Prior to 1845 successive British governments grappled with the problems of governing Ireland. They launched no fewer than 114 commissions and 61 special committees that would conclude their work with prophecies of disaster; “Ireland was on the verge of starvation, three-quarters of her laborers unemployed, housing conditions appalling, and the standard of living unbelievably low.” Yet the solutions they proposed were as appalling as the conditions.
One might think that under these conditions efforts would be made to ensure the Irish had food to eat. But in fact efforts were made to ensure that they didn’t. The most dire year of the Great Hunger was 1847 which became known as Black ’47. In that year alone while 400,000 Irish men, women, and children died of starvation and related diseases almost 4,000 ships, under armed British guard, carried food to England from Ireland’s most famine-striken areas. The cargo included peas, beans, onions, rabbits, salmon, oysters, herring, lard, grain, and honey. As one historian wrote, “The problem in Ireland was not lack of food, which was plentiful, but the price of if, which was beyond the reach of the poor.”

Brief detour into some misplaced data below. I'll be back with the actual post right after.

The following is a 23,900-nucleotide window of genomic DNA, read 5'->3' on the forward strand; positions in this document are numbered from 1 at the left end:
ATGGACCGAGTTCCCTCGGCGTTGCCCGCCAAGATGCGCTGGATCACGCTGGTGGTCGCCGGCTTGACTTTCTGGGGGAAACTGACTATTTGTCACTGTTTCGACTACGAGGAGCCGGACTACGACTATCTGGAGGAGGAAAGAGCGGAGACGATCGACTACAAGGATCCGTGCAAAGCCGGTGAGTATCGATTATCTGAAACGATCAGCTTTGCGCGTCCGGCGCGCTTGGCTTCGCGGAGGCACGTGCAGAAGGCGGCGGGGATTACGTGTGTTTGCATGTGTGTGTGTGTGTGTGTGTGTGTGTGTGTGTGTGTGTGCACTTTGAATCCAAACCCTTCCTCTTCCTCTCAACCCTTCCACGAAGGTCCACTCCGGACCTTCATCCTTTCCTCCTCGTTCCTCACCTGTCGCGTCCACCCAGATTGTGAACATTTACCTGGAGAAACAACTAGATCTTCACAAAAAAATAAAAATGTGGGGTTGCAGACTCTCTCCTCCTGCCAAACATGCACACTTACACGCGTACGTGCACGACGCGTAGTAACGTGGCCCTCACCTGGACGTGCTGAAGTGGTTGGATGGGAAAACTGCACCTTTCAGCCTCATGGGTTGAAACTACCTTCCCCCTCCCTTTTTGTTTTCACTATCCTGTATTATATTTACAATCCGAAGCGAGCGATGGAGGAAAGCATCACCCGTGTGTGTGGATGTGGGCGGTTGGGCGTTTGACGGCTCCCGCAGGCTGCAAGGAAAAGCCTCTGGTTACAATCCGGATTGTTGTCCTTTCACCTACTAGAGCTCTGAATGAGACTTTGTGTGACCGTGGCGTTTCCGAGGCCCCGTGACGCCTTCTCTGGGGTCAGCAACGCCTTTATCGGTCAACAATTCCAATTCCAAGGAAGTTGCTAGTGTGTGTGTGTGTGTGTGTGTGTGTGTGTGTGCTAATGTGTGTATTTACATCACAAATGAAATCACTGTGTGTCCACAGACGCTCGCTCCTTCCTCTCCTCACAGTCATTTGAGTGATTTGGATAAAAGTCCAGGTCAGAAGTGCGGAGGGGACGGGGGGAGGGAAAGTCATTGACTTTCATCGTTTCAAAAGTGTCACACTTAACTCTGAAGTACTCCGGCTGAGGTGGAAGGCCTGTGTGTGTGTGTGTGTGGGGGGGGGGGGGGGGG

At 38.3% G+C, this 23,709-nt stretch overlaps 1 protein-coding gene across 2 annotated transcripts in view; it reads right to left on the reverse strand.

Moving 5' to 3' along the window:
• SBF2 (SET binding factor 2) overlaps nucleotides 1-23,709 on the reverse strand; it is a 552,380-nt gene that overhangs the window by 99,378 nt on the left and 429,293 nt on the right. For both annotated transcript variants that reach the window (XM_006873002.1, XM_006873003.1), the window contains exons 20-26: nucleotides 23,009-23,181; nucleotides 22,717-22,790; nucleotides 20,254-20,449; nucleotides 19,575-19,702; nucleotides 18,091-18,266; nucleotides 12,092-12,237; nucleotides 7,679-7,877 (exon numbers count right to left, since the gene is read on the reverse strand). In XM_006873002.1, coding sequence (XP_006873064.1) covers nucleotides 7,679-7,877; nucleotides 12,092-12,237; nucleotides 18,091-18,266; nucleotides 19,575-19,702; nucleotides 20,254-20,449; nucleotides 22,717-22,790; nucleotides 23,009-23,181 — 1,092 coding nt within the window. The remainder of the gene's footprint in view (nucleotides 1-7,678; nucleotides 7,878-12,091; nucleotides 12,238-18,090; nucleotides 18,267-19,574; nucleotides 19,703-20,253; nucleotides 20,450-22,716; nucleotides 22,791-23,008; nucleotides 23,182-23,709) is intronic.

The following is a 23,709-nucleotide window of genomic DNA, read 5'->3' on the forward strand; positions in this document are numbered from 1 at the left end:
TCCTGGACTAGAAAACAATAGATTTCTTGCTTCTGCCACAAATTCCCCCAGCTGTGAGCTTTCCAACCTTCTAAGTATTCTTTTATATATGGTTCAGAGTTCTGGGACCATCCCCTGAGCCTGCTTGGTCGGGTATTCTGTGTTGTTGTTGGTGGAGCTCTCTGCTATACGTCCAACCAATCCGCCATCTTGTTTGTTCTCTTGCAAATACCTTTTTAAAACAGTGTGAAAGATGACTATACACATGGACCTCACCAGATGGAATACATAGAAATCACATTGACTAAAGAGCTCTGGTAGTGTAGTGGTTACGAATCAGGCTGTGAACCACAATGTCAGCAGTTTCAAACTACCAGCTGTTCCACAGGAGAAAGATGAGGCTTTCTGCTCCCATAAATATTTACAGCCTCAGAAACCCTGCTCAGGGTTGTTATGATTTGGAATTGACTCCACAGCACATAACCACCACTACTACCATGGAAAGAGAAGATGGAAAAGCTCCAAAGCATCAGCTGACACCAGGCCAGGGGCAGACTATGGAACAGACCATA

In these dark times Ireland was changed forever. It was a harvest of subjugation and the devastating impact would be felt for generations. When Irish friend Conor joined us for a day this summer he reflected that his was the first generation that could really breathe since the famine.
It was during these dark times that aid for the Irish people would come from a most unlikely source.
Judith – firstname.lastname@example.org